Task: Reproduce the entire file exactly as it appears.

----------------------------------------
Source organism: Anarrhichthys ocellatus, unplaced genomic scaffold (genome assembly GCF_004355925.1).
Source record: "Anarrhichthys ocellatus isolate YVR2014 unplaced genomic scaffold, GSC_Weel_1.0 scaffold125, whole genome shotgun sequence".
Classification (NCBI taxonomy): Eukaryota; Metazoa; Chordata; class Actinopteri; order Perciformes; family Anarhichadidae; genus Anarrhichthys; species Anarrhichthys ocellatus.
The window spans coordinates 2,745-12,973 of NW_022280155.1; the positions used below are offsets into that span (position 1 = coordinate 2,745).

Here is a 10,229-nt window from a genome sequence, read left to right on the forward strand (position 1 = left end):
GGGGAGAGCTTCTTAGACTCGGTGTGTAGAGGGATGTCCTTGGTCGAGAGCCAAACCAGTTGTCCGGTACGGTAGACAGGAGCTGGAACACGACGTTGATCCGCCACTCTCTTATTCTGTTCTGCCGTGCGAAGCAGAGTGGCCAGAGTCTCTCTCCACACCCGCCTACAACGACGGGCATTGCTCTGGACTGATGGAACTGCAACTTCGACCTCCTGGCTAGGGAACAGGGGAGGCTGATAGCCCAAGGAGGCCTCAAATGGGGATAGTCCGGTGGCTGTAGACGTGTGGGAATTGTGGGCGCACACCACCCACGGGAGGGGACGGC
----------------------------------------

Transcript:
Source organism: Anarrhichthys ocellatus, unplaced genomic scaffold (genome assembly GCF_004355925.1).
Source record: "Anarrhichthys ocellatus isolate YVR2014 unplaced genomic scaffold, GSC_Weel_1.0 scaffold125, whole genome shotgun sequence".
Classification (NCBI taxonomy): Eukaryota; Metazoa; Chordata; class Actinopteri; order Perciformes; family Anarhichadidae; genus Anarrhichthys; species Anarrhichthys ocellatus.
The window spans coordinates 2,745-12,973 of NW_022280155.1; the positions used below are offsets into that span (position 1 = coordinate 2,745).

Here is a 10,229-nt window from a genome sequence, read left to right on the forward strand (position 1 = left end):
GGGGAGAGCTTCTTAGACTCGGTGTGTAGAGGGATGTCCTTGGTCGAGAGCCAAACCAGTTGTCCGGTACGGTAGACAGGAGCTGGAACACGACGTTGATCCGCCACTCTCTTATTCTGTTCTGCCGTGCGAAGCAGAGTGGCCAGAGTCTCTCTCCACACCCGCCTACAACGACGGGCATTGCTCTGGACTGATGGAACTGCAACTTCGACCTCCTGGCTAGGGAACAGGGGAGGCTGATAGCCCAAGGAGGCCTCAAATGGGGATAGTCCGGTGGCTGTAGACGTGTGGGAATTGTGGGCGCACACCACCCACGGGAGGGGACGGC